Hunter Henry might very well be the NFL’s best young tight end, a 6-foot-5, 250-pound mismatch for both linebackers and defensive backs. When he gets the ball, good things happened — as evidenced by the Chargers’ 7-1 record in 2017 when Henry saw at least five targets.
When he didn’t? The Chargers went 0-6 before a lacerated kidney ended Henry’s season in Week 15.
Much of that inconsistency is rooted in the nature of the Chargers offense, which spreads its aerial workload across the field. Star receiver Keenan Allen seized an enormous role with 159 targets, but four other players drew between 52 and 69 looks — including both Henry and fellow tight end Antonio Gates, whose game took a noticeable step back at 37 years old.
Here’s a look back at the position group’s performance, and what might lie ahead in 2018:
2017 STARTERS: Hunter Henry (45 receptions, 579 yards, 4 touchdowns), Antonio Gates (30 catches, 316 yards, 3 touchdowns).
RESERVES: Sean McGrath (4 catches, 46 yards, 0 touchdowns), Jeff Cumberland (2 receptions, 2 yards, 0 touchdowns), Sean Culkin (1 appearance), Asante Cleveland (injured reserve).
PENDING FREE AGENTS: Antonio Gates, Jeff Cumberland, Sean McGrath (restricted), Asante Cleveland (restricted).
According to Pro Football Focus, Henry was the third-best tight end in the NFL in 2017 — and the league’s 67th-best player at any position. Still, nine tight ends had more yards receiving, a diverse list that includes both rookie Evan Engram and 34-year-old veteran Vernon Davis. Because Henry’s role changed from week to week, the Arkansas product was just as likely to end a game with two catches as he was with seven.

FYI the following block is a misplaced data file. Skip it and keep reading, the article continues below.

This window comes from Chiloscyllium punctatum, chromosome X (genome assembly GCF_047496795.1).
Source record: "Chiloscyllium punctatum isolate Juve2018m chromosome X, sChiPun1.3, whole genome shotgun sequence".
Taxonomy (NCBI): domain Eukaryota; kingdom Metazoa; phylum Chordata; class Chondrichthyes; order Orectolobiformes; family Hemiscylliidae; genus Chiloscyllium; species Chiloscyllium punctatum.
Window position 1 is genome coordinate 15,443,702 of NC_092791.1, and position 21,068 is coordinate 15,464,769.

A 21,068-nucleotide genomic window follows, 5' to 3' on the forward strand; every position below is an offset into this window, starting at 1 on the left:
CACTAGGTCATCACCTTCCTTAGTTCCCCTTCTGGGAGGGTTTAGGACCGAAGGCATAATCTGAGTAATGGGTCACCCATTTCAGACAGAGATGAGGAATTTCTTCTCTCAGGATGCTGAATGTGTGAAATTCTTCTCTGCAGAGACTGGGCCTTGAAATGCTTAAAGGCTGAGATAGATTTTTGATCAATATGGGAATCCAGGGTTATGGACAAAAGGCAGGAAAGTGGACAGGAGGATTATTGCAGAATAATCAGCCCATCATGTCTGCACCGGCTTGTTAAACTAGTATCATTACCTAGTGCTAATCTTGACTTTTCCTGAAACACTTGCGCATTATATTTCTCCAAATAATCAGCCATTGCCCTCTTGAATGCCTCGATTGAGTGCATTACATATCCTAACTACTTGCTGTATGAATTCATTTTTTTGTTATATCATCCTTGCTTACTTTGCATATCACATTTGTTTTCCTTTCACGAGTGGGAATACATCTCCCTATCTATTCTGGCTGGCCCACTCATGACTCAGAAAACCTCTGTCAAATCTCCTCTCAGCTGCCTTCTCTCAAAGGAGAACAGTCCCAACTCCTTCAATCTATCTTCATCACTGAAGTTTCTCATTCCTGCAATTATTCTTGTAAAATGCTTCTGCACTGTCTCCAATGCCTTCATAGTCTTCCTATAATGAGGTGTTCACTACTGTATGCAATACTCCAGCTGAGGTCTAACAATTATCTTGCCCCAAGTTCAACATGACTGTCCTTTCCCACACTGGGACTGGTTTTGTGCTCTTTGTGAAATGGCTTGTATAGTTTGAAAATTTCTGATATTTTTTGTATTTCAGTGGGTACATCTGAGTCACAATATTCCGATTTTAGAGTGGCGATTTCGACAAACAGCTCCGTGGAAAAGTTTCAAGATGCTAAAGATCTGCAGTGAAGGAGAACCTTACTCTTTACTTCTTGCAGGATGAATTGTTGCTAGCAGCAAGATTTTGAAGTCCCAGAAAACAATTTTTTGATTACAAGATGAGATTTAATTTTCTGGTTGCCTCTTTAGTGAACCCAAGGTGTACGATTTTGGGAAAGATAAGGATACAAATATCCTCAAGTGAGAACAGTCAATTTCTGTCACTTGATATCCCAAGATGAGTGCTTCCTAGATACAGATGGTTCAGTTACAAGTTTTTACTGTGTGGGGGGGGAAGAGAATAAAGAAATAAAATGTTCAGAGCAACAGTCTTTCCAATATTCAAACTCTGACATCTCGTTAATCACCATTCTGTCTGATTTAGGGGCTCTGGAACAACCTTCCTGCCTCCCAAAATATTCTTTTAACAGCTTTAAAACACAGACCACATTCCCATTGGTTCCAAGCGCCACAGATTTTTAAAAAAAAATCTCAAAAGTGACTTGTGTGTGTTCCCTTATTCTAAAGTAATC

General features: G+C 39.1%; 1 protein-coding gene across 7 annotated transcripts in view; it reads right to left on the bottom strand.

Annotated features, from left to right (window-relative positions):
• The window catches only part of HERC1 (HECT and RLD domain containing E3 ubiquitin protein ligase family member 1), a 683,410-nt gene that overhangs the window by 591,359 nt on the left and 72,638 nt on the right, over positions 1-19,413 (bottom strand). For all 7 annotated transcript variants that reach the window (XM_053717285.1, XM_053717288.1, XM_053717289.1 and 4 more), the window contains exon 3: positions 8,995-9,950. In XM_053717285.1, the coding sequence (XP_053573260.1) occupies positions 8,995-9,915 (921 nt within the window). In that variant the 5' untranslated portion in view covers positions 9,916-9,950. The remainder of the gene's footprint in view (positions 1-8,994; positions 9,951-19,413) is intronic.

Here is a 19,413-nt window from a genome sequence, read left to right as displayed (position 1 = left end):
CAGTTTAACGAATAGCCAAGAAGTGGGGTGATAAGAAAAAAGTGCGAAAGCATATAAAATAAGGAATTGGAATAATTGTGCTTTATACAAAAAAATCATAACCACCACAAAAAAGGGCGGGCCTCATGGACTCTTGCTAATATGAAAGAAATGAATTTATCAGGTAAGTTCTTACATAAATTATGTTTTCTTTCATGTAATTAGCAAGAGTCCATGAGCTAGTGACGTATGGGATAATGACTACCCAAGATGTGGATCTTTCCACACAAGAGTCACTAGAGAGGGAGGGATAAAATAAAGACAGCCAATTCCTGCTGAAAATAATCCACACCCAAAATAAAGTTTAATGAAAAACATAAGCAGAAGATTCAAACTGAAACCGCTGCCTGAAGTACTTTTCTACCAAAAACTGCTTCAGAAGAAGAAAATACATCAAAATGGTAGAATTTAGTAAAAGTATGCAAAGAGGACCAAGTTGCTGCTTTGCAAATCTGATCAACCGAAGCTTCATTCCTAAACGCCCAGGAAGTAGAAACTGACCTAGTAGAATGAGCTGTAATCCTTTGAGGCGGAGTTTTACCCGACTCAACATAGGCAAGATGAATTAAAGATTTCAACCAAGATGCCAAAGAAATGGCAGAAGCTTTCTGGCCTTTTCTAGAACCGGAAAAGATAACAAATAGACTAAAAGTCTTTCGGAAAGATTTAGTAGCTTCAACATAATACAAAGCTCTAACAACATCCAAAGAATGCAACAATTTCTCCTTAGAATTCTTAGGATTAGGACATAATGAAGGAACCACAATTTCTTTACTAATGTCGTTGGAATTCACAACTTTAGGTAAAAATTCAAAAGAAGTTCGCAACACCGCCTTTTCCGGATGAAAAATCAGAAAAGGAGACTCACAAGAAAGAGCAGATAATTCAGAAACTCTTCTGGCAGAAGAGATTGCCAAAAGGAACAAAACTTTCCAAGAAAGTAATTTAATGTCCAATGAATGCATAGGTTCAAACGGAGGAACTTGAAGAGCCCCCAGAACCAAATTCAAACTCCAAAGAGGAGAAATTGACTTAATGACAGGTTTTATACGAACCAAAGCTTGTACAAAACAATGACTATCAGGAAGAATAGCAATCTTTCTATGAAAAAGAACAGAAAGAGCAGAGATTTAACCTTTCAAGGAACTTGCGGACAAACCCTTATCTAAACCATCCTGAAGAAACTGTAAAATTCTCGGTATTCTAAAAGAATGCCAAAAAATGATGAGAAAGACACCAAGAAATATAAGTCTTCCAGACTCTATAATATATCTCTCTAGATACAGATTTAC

Asked often about those ups and downs, offensive coordinator Ken Whisenhunt usually deferred to the same answer: The Chargers would take what the defense offered. While that philosophy makes sense, the 2018 playbook should feature more creative ways to get the 2016 second-round pick more involved.
Perhaps more concerning was the decline of Gates, who holds the record for career touchdown catches by a tight end. He posted a career-low 316 receiving yards, and took snaps and routes that should have gone to Henry during the first month of the season. Gates looked refreshed in the two games after Henry’s season ending injury — catching 10 passes for 127 yards and a touchdown — but his NFL future is now tied to what he brings as a locker-room mentor. GRADE: B
Henry should solidify the top of depth chart for years, but no one else in the position group is a lock to return in 2018. And given the the Chargers’ frequent use of multiple tight ends, they’ll have important roster decisions to make this spring. The biggest question mark is, of course, Gates — the future Hall of Famer who has never played for another team.
Gates did not sound ready to retire after the 2018 regular-season finale, and after 15 seasons, it would feel strange to see him in another team’s uniform. The veteran could still offer value to the Chargers, even with his 38th birthday looming in June. Whether or not he returns is likely contingent on his salary demands; Gates earned $4.5 million in base salary last year, eighth-most among NFL tight ends. The Chargers would be unwise to tie up significant cap space on someone in the twilight of his career. LEVEL OF NEED: MEDIUM
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